Piano tuning a dying art in SA

No one in South Africa has been trained to tune a piano for nearly a decade — leaving only about 50 ageing piano tuners in the country.

The South African Association of Professional Piano Tuners (SAAPPT) is now concerned that unqualified people could damage the industry as well as the piano nestling in the corner of your living room.

” … This situation can do much more harm than good. Current clients will soon not be able to have their pianos tuned, often due to the growing demand for piano services and hardly any competition in the piano industry,” said the SAAPPT in a statement.

“The fees for piano services will rise radically which might create an opportunity for unqualified technicians to eventually ruin the profession.”

“There are already a few unqualified individuals operating in the country — often responsible for creating more work due to their lack of knowledge and skills.”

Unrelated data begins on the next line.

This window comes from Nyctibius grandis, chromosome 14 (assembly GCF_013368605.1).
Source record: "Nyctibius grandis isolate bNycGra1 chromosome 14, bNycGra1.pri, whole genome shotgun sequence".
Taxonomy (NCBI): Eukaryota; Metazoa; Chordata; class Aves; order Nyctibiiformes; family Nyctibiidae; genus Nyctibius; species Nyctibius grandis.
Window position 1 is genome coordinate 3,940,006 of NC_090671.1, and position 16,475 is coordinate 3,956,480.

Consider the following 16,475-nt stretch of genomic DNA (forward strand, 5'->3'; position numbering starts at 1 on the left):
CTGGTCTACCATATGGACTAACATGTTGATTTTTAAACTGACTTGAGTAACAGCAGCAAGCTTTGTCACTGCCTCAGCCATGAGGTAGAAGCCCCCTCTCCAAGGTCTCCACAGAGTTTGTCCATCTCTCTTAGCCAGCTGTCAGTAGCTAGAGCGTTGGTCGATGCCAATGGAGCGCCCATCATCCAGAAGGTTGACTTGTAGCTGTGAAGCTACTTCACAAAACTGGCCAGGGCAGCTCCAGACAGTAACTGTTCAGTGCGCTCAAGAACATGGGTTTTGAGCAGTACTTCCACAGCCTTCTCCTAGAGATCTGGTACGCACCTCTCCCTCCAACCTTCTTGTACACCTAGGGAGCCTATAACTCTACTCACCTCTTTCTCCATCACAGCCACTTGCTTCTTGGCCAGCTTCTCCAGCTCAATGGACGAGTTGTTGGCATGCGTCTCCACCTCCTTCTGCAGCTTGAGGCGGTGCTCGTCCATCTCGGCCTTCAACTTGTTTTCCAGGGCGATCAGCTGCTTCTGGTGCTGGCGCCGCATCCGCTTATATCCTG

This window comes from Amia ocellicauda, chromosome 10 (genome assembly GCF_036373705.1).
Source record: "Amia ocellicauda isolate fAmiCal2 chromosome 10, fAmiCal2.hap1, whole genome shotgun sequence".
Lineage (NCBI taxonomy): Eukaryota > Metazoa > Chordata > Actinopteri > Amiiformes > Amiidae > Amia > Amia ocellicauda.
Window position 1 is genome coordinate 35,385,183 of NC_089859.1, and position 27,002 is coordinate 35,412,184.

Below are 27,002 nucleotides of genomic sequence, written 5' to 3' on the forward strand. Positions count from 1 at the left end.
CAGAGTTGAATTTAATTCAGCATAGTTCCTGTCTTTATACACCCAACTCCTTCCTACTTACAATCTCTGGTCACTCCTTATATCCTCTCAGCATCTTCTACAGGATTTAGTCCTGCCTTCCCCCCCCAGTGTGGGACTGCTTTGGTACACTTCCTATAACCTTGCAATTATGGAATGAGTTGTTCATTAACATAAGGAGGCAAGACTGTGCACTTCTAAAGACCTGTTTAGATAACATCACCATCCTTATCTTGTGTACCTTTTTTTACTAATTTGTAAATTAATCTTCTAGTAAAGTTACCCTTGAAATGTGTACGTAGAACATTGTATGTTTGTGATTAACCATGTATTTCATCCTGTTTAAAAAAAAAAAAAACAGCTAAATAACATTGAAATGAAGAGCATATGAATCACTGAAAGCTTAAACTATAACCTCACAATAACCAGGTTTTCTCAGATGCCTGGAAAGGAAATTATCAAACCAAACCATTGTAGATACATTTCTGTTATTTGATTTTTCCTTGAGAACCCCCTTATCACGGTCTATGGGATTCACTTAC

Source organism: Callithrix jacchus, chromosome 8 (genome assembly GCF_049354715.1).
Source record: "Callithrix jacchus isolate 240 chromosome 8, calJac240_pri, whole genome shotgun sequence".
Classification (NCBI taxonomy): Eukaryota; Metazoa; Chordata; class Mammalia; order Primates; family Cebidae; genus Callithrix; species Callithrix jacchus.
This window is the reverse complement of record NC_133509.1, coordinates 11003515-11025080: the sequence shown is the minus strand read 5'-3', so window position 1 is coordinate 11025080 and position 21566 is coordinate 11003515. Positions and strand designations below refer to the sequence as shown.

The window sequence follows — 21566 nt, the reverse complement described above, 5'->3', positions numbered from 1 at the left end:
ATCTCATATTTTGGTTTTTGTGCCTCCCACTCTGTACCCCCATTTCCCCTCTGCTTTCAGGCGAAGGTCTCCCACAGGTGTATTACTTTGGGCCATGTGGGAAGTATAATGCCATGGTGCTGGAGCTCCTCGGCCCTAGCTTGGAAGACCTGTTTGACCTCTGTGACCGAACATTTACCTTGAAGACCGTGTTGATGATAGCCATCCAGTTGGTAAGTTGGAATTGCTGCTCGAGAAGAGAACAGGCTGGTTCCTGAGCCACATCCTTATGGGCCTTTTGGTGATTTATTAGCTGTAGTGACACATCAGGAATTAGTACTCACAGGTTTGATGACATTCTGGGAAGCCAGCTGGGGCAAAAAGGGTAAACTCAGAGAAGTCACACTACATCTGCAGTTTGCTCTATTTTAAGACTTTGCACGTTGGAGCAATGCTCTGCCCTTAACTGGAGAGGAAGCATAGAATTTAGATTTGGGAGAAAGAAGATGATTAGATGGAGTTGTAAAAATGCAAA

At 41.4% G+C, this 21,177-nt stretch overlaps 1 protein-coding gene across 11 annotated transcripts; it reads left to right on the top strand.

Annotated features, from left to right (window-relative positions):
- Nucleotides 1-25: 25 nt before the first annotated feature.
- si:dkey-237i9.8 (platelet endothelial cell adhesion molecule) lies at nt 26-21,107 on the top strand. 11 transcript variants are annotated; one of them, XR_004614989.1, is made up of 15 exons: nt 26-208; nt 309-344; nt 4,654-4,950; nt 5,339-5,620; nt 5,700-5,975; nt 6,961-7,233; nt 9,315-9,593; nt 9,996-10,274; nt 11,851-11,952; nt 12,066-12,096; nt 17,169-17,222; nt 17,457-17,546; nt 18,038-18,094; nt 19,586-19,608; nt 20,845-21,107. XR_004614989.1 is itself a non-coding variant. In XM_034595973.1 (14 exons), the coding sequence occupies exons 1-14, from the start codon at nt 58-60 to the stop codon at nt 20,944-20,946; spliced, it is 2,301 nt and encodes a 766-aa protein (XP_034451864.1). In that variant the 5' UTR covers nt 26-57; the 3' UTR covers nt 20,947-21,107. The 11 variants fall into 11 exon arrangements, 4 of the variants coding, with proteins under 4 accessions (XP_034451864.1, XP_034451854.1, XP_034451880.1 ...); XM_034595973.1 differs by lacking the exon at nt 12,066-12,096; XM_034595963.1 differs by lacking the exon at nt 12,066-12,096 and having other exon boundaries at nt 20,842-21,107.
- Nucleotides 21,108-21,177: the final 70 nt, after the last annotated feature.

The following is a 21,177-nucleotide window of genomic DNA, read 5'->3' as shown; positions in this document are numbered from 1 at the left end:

Training involves instruction in tuning, regulation, repairs and restoration of different kinds of upright and grand pianos.

“It is of utmost importance that technicians receive proper training as they work with delicate, hugely expensive equipment which often has sentimental value to their owners,” said the body.

Of the 50 or so qualified piano technicians remaining, some have normal sight and others are visually impaired.

The only official training for piano tuners, which started at the Institute for the Blind in Worcester, Western Cape, in 1884, was discontinued in 1998 because of financial constraints.

In 2004, the SAAPPT attempted to register the profession and entered into a joint venture with the South African Qualifications Authority (SAQA). Plans included a scheme to generate industry standards and establish a “learnership” programme.

But the process was “uncomfortably slow” and “suddenly” halted by SAQA due to a lack of funds.

“There will still be no training in the foreseeable future as the SAAPPT cannot finish the process on its own.”

The SAAPPT is to hold it annual general meeting in Brackenfell, Cape Town, on March 22, at which the skills shortage issue will be discussed. – Sapa

On the net

South African Association of Professional Piano Tuners

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